African Journal of
Agricultural Research

  • Abbreviation: Afr. J. Agric. Res.
  • Language: English
  • ISSN: 1991-637X
  • DOI: 10.5897/AJAR
  • Start Year: 2006
  • Published Articles: 6839

Full Length Research Paper

Boosting self-sufficiency in maize crop production in Osisioma Ngwa Local Government with internet of things (IOT)-climate messaging: A model

Wilson Nwankwo
  • Wilson Nwankwo
  • Department of Computer Science, Edo University Iyamho, Edo State, Nigeria.
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Akinola S. Olayinka
  • Akinola S. Olayinka
  • Department of Physics, Edo University Iyamho, Edo State, Nigeria.
  • Google Scholar
Chinecherem Umezuruike
  • Chinecherem Umezuruike
  • School of Computing and Information Technology, Kampala International University Kampala, Uganda.
  • Google Scholar

  •  Received: 22 November 2018
  •  Accepted: 11 February 2019
  •  Published: 14 February 2019


The cultivation of maize round the year is a great challenge to both subsistence and mechanized farmers in Abia State owing to the changes in climatic conditions especially precipitation, relative humidity, and temperature during the two traditional seasons, which affect the growth and yield of the cereal crop. This paper is the first of a two-part study aimed to evolving an internet-based remote monitoring and messaging system for farmers in the Umueze-Umuchi communities and other connected areas in Osisioma Ngwa Local Government of Abia State to enable monitoring of vital climatic conditions that are much likely to affect their maize farms during the dry season. This study is descriptive and presents succinct information on maize cultivation in the communities with recourse to topography, relief and drainage, climate, soil and vegetation of the area. Data were collected through observation and interview of selected farmers. The vital atmospheric conditions required for maize farming such as temperature, vapour pressure, and relative humidity were noted to vary during the seasons: rainy and dry seasons, respectively. Data from farmers showed that maize cultivation begins in early march following early rainfall and actively ends around June when the volume of precipitation is at its peak. No maize cultivation is done during the dry season beginning from early November owing to low precipitation regardless of the presence of the Aba River across these communities. Consequent upon the findings, the authors are led to examining the option of all year-round maize cultivation aided by an internet of things (IoT)-enabled climate monitoring system in order to boost maize production in the aforementioned communities. It is submitted that the use of the monitoring device will enable the farmer know when to complement the adverse climatic conditions during the dry season thereby enhancing maize cultivation round the year.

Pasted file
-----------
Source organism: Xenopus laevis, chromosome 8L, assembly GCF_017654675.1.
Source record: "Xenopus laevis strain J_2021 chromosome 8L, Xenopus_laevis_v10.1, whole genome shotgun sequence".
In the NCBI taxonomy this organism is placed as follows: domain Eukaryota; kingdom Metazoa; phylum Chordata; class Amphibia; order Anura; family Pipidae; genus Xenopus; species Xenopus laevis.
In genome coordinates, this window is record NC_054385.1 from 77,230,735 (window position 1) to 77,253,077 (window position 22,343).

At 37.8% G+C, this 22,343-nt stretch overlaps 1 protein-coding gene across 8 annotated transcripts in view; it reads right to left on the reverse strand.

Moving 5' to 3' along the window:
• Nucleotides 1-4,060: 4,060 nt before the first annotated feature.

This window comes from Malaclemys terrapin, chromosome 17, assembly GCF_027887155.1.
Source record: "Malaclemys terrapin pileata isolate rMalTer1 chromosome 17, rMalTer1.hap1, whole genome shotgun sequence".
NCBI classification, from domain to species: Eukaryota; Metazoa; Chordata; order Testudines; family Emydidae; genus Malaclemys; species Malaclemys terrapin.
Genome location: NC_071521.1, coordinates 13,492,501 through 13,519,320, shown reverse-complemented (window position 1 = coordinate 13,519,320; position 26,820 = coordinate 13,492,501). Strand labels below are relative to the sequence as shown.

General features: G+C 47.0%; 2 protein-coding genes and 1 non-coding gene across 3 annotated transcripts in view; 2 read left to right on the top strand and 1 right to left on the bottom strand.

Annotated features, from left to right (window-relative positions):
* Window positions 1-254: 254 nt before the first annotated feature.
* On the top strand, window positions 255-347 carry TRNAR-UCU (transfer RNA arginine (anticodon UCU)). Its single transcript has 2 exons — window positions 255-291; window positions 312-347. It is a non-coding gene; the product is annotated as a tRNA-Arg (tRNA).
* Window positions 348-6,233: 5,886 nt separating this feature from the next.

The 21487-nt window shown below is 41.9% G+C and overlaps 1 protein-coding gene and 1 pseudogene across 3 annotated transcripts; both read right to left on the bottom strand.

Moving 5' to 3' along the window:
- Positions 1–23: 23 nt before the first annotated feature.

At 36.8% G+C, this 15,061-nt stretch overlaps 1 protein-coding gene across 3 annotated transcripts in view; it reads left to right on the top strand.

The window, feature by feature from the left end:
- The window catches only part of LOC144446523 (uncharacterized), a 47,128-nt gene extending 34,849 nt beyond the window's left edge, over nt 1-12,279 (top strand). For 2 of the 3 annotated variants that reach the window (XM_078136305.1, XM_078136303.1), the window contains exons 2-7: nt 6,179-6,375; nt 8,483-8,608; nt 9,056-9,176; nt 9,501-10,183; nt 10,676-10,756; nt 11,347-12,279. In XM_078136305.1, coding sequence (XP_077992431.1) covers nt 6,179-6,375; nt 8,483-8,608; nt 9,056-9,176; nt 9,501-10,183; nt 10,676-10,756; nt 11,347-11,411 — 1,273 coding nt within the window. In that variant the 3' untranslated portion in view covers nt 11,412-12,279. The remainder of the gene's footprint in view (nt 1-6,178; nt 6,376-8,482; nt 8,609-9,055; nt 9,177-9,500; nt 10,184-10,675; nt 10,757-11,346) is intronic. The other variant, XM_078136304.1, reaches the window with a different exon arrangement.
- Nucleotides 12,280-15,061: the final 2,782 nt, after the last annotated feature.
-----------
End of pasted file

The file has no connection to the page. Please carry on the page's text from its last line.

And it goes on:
Key words: Osisioma Ngwa, Abia State, maize farming, internet of things (IoT), food production, climate monitoring system.



ABSG, Abia State Government; GDP, gross domestic product; IoT, internet of things; NBS, National Bureau of Statistics; RH, relative humidity; UN, united nations.